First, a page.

So before bed, I stand, not kneel, in the slim space between the solid, white front door and the storm door, rattling with the wind. My breath fogs the frigid panes as I appeal—for the very first time—not to the rote God of Now I Lay me Down to Sleep, but to the highest authority, far above the blackest winter sky, to the one who can hear a child’s heart without words, wishing, hoping, begging for the world to be made right by a thick blanket of powder by morning.
I’ve wanted skis since first grade when Christine Withers invited me to Hickory Hill with her family. I’ve been invited again and again by other classmates to Stratton, Bromley, Gore, even Mt. Snow that Marie Gardner says has a heated pool. But my parents are from the South. They don’t know about renting skis, about lessons, about anything, so I’m never allowed to go. I’ve taken the bus downtown with Marie and wandered through Goldstocks Sporting Goods, pushing through aisles of puffy parkas, big-eyed goggles, and tassel caps. I’ve ogled row upon row of the latest metal skis like Heads and Harts, but I would take anything that can schuss down a hill.
I even checked a book out of the school library. It was fully illustrated with black and white pictures of kids my age demonstrating snow plows and stem Christies. But neither the arrows on the page nor the captions below were enough. My dream is to wedel through a cloud of untouched powder like Marie’s dad in an 8 millimeter home movie of their family on Mt. Fujiyama while he was stationed by the Air Force in Japan.
What more can I do than leave my milk and cookies, as usual, and wait for a miracle.
Before daylight I awake and ease into my blue dust bunny slippers. I throw on my quilted forget-me-not robe and sneak down the stairs. Around the corner, the living room glows in the soft light of the Christmas tree. Standing on the threshold, for just a moment, I take in the sight of black wooden skis propped against the mantle. Beside the fireplace tongs stand two aluminum poles with black rubber handles. Set on the hearth, beside my bulging green felt stocking, is a box wrapped in red Santa Claus paper.
I kneel before the skis and open the box. Just as I’d hoped, black leather boots with red laces. I pull out the contents of my stocking: rag wool socks, black leather mittens, candy canes, a Rudolph- the- Red- Nosed- Reindeer Pez dispenser, a toothbrush, toothpaste, and my orange.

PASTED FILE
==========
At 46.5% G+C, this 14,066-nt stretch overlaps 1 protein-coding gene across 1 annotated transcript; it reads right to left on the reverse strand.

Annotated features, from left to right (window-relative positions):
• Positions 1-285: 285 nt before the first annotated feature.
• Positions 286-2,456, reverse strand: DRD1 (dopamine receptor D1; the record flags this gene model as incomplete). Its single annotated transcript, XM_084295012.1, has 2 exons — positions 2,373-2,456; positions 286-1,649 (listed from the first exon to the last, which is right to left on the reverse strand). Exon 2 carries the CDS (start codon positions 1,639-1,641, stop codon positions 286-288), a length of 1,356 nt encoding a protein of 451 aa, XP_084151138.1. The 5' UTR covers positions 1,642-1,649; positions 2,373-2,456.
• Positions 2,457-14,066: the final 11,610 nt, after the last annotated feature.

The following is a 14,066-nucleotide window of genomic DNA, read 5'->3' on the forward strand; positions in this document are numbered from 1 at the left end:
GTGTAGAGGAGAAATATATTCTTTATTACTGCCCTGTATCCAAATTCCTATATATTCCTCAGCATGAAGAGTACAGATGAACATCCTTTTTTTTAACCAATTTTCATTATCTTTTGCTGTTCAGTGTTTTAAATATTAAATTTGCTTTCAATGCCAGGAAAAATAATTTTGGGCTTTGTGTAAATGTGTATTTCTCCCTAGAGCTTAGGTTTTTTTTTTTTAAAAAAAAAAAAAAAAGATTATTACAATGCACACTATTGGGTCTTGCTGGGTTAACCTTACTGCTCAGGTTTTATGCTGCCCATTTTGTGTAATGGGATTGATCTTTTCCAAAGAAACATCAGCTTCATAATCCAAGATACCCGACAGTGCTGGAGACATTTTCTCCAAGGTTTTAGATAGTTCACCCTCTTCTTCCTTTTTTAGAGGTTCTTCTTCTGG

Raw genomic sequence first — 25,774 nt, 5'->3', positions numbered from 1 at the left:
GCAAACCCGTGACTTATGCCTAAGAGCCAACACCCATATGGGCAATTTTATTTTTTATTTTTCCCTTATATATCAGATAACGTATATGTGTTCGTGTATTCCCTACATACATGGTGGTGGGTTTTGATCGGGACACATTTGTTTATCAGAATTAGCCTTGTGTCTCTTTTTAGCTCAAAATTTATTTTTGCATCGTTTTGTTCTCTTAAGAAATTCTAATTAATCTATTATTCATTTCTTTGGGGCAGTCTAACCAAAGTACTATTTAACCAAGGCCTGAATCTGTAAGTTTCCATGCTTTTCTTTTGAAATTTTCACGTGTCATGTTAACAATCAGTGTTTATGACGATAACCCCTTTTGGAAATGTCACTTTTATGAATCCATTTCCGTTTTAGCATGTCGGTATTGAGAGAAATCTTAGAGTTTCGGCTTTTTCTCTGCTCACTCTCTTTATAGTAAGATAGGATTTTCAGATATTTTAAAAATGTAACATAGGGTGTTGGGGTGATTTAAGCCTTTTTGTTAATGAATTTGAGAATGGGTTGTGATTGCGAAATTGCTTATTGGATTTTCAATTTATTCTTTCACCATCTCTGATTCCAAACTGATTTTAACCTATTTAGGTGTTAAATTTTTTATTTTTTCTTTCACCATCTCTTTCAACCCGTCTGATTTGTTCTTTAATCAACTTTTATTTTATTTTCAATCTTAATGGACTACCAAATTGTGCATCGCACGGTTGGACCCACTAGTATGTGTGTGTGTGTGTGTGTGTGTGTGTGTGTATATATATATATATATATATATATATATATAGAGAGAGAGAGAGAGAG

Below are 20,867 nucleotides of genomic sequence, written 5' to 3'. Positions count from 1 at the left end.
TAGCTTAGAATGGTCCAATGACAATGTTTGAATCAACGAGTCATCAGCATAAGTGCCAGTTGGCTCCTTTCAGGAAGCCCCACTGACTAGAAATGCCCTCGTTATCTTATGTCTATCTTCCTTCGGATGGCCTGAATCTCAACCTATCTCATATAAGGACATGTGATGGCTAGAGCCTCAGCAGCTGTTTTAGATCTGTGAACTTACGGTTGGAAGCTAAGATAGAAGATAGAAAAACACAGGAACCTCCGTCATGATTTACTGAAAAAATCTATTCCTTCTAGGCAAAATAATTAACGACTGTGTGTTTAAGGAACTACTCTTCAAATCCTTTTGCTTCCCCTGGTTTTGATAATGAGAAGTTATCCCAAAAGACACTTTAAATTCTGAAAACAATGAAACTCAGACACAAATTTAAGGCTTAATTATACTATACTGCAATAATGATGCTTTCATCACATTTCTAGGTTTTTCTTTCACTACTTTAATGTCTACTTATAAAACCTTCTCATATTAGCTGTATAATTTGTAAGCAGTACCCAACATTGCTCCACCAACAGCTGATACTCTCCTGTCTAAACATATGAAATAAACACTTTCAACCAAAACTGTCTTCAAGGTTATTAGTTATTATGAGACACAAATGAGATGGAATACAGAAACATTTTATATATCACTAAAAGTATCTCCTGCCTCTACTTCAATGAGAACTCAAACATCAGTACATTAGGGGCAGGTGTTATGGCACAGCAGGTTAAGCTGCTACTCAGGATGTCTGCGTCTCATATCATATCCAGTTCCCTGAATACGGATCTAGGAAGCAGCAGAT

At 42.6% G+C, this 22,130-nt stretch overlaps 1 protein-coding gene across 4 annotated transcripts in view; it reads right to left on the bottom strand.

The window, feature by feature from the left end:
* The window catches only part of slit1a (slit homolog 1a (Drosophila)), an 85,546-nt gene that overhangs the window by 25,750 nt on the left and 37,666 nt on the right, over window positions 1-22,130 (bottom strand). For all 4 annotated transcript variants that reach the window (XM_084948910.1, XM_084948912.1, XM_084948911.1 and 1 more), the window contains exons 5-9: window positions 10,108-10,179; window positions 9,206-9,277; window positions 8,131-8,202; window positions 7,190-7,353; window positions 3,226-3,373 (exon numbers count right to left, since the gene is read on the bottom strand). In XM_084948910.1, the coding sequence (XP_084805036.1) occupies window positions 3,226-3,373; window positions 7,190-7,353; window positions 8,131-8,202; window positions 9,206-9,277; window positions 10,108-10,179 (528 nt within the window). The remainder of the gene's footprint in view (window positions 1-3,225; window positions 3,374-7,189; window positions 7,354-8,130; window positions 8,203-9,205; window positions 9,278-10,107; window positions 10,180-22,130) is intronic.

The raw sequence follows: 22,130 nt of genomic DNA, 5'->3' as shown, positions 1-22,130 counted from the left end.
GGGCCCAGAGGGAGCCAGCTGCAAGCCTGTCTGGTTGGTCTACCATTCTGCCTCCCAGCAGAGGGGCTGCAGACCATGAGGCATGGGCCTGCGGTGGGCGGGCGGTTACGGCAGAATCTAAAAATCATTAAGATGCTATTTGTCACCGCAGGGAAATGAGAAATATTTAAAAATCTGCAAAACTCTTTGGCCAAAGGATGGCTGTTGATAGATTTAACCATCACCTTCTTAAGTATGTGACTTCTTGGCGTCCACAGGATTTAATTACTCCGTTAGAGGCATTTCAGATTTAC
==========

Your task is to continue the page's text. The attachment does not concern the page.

I pull on the socks, lace up the boots, set the skis on the floor, and place my right toe under the front of the binding. I pull the springy cable around the back of my boot and duplicate on the left. I slide my hands into the mittens, wrap the ski pole strap around my wrist, like I saw in the book, and ski across the carpet towards the Christmas tree. That’s when I see it. Out the picture window. The white. The flakes falling almost imperceptibly against a leaden sky. Wall to wall white, covering the whole woodsy backyard. A good six inches. Enough to take my skis to the municipal golf course and try them out. Yeah!!!
My parents find me and my brother peeling our oranges, amidst my brother’s stocking loot: a Frosty-the-Snowman Pez dispenser, candy canes, a toothbrush, tooth paste, and several boxes of BB’s for the BB gun I hardly noticed propped on the other side of the hearth.
After breakfast, after picking up my Grandmother, and opening the rest of the presents, including a blue and white ski sweater, and stretchy black ski pants, I am chaffing at the bit to call Helen Thompson who lives on the corner to see if she will teach me how to ski.
It’s two o’clock by the time Helen can come over and show me and my dad how to strap my skis together with special rubber clips and sling them over my left shoulder while carrying my poles with my right hand. The neighborhood has been plowed, so while my brother and dad pop BB’s into a target nailed where the squirrels try to raid the bird feeder, I follow Helen two blocks up to Village Road in my stiff ski boots. It’s one more block over before we can cross busy Balltown Road to the virgin hills of the golf course.
Cautiously, I push off the first precipice and try to snow plow like Helen at the bottom. Of course I fall, but it’s easy to climb back up the hill using the herring bone step she shows me. With increasing confidence, I try planting my pole for a stem Christie, shift my weight, like Helen, and discover I am turning. Up and down, up and down, I am figuring it out until Helen checks the Timex she got from her grandmother and announces it’s almost four, the time she has to be home. But I’m not ready to go.
Alone, in the flat light, I glide further and further into the course until mine are the only tracks on acres of pristine snow—as if it’s all for me.
It’s still coming down when I tumble through a spray of powder with my most magnificent fall. I land unscathed on a crystalline pillow, and for just a moment, lay spread eagled under the vast white sky. My mouth opens as if to speak, and I let the glittering shards melt on my tongue. They cling to my eye lashes and flush my cheeks with cold.
In the distance, through the birch and hemlock on the edge of the road, I see a string of tiny headlights. It’s time to go home. But how can I leave this magic, the sacred thrill of first contact with a living God who listens even to the selfish prayers of a fifth grader, a God who knows that even skis without snow are worthless, A God who alone can sprinkle the earth with his glory.
At ten, going on eleven, I can’t express any of this. I simply unfasten the safety straps to my tangled skis and sweep my unfettered arms and legs in the shape of an angel.